Michigan flooding displaces thousands, encroaches on chemical plant

Michigan flooding displaces thousands, encroaches on chemical plant

20 May    Finance News

By Rebecca Cook and Maria Caspani

MIDLAND, Mich. (Reuters) – Rising floodwaters unleashed by two dam failures submerged parts of the central Michigan town of Midland on Wednesday, displacing thousands of residents and spreading into a Dow Chemical Co plant in the riverfront city.

By late morning, the company said, floodwaters were confirmed to be “comingling with on-site containment ponds” at the sprawling Dow plant, located just upstream from a Superfund hazardous waste cleanup site on the rain-swollen Tittabawassee River.

The National Weather Service (NWS) warned of “life-threatening” flooding as the Tittabawassee rose to historic levels.

Parts of Midland, a city of some 42,000 residents about 120 miles (193 km) northwest of Detroit, were submerged under 5 feet (1.5 m) of water before the river crested a few feet lower than expected.

Mark Bone, chairman of the Midland County Board of Commissioners, said no injuries had been reported. But the flood posed a major logistical challenge to authorities already coping with the coronavirus pandemic, and Governor Gretchen Whitmer called for federal assistance.

Some 10,000 people were evacuated throughout Midland County, Whitmer said, after days of heavy rain caused the Tittabawassee to overflow its banks and breach the Edenville and Sanford dams on Tuesday.

“Experts are describing this as a 500-year event,” Whitmer told a news conference after a tour of the flood zone. She urged residents of low-lying areas to seek higher ground.

National Guard troops assisted in moving some evacuees out of harm’s way.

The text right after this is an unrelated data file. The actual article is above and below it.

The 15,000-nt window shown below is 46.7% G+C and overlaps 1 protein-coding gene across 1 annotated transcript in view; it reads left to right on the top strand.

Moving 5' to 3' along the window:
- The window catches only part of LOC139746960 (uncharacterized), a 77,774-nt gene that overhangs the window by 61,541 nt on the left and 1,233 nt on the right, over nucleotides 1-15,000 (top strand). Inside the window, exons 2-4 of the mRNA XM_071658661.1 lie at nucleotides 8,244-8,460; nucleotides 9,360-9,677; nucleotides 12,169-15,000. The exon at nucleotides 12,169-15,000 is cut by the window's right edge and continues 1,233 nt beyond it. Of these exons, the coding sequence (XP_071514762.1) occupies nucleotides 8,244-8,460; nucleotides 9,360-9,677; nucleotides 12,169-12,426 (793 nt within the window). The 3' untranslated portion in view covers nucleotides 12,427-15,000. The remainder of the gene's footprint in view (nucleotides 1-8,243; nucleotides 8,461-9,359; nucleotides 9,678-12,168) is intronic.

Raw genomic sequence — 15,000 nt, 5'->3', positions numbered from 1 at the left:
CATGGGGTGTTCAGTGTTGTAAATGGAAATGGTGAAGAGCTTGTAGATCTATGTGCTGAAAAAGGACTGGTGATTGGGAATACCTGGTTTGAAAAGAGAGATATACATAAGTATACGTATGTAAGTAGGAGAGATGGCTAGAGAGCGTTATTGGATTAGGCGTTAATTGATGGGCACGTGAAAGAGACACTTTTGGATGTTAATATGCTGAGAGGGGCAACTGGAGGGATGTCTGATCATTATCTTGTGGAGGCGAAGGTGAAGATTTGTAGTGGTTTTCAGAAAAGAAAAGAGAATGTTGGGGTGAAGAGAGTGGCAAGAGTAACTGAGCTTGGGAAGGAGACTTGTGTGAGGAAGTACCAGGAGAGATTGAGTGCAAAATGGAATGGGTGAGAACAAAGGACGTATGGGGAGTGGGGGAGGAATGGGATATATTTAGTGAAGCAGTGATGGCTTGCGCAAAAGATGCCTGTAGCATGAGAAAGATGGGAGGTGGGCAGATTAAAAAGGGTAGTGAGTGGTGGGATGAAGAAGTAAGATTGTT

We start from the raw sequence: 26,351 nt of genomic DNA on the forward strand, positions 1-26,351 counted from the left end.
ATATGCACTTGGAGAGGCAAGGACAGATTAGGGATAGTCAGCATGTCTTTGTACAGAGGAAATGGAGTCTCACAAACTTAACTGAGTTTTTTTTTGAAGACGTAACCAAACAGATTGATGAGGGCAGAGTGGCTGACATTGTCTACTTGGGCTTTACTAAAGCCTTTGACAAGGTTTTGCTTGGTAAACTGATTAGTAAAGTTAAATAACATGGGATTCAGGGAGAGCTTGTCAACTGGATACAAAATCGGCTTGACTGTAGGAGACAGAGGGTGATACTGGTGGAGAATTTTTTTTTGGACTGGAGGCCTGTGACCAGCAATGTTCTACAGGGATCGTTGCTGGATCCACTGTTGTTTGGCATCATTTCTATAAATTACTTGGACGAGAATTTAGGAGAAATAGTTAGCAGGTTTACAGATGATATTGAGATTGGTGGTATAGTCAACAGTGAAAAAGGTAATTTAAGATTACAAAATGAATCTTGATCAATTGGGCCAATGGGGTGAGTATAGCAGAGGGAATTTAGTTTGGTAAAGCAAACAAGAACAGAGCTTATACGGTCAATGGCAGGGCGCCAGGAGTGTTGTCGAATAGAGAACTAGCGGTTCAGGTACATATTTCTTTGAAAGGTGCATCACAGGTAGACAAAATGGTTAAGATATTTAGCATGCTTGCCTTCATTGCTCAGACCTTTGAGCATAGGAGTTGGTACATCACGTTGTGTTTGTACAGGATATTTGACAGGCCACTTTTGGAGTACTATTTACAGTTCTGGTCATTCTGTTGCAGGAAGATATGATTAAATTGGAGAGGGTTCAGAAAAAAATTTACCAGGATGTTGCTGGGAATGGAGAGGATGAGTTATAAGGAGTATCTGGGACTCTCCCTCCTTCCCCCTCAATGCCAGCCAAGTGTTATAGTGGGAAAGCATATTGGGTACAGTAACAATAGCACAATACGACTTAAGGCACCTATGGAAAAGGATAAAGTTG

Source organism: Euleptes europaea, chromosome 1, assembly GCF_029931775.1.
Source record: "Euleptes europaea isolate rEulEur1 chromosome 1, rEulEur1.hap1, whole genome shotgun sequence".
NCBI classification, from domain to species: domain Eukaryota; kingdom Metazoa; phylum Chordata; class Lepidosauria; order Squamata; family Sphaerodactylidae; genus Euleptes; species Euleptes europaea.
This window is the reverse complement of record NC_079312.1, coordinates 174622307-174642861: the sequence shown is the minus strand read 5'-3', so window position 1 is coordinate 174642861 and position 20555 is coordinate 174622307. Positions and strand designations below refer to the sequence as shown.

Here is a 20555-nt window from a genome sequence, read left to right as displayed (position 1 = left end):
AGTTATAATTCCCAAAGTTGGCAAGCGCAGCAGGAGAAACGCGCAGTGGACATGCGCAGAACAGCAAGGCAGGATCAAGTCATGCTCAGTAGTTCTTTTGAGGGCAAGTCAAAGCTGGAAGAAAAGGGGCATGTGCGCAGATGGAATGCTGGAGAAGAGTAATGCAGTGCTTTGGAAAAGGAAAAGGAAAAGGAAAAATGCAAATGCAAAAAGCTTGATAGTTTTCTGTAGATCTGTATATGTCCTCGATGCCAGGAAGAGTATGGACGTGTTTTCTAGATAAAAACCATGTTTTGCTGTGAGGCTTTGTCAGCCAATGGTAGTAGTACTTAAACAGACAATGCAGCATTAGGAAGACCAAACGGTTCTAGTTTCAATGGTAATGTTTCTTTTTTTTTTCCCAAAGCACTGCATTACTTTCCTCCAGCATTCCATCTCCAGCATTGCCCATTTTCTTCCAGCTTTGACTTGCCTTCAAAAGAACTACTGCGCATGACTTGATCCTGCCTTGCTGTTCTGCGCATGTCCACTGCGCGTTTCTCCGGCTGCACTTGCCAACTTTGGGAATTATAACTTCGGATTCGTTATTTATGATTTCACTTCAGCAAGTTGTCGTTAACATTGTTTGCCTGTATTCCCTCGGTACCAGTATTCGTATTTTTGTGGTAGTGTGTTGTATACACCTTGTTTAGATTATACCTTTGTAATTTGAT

At an evacuation shelter inside Midland High School, about 2 miles (3 km) from the riverfront, volunteers and evacuees wore face coverings to maintain social distancing recommended for curbing spread of the coronavirus.

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One evacuee, 101-year-old Dot Costello, who fled her apartment with neighbor friends on Tuesday, said she was doing “fine,” but wished she “had a TV to watch the news.”


A spokeswoman for the Federal Energy Regulatory Commission said engineers would be sent to both dams to assist authorities in an investigation into the cause of the breaches. The agency in 2018 revoked the hydropower-generating license for the Edenville structure, accusing its operators of various deficiencies.

Video footage of the flood zone showed high water lapping around buildings in downtown Midland, partly submerging bridges and roads. Several residents were seen kayaking through flooded streets.

Dow Chemical, headquartered in Midland, said in a statement that all operating units, except for facilities needed for managing chemical containment, had been shut down.

The 1,900-acre (770-hectare) Dow facility sits just upstream from a site contaminated with highly toxic chemicals, including dioxins, spewed from the plant for decades during the manufacture of chlorine-based products, according to the U.S. Environmental Protection Agency.

A multi-year project to clean up the waste under the EPA’s Superfund program is likely to be completed next year, the agency said.

The EPA said in a statement its cleanup plan required Dow to conduct “post-flood assessment to determine if there is recontamination or if the constructed cleanup remedies have been damaged.”

An EPA assessment following a major flood in 2017 found that “impacts to the Superfund site were minimal,” and Dow completed “necessary, minor repairs as required.”

President Donald Trump, scheduled to tour a Ford Motor Co auto plant in Michigan on Thursday, said on Twitter he had dispatched teams from the Federal Emergency Management Agency (FEMA) and the U.S. military to the flood-stricken area to lend support.

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Trump, who had encouraged protesters demanding that Whitmer ease coronavirus stay-at-home orders, tweeting a “LIBERATE MICHIGAN” message weeks ago, chided her again on Wednesday, tweeting: “Governor must now ‘set you free’ to help. Will be with you soon!”

(Reporting by Rebecca Cook in Midland and Maria Caspani in New York; Additional reporting by Rich McKay in Atlanta; Writing by Steve Gorman; Editing by Bill Tarrant, Sandra Maler and Peter Cooney)

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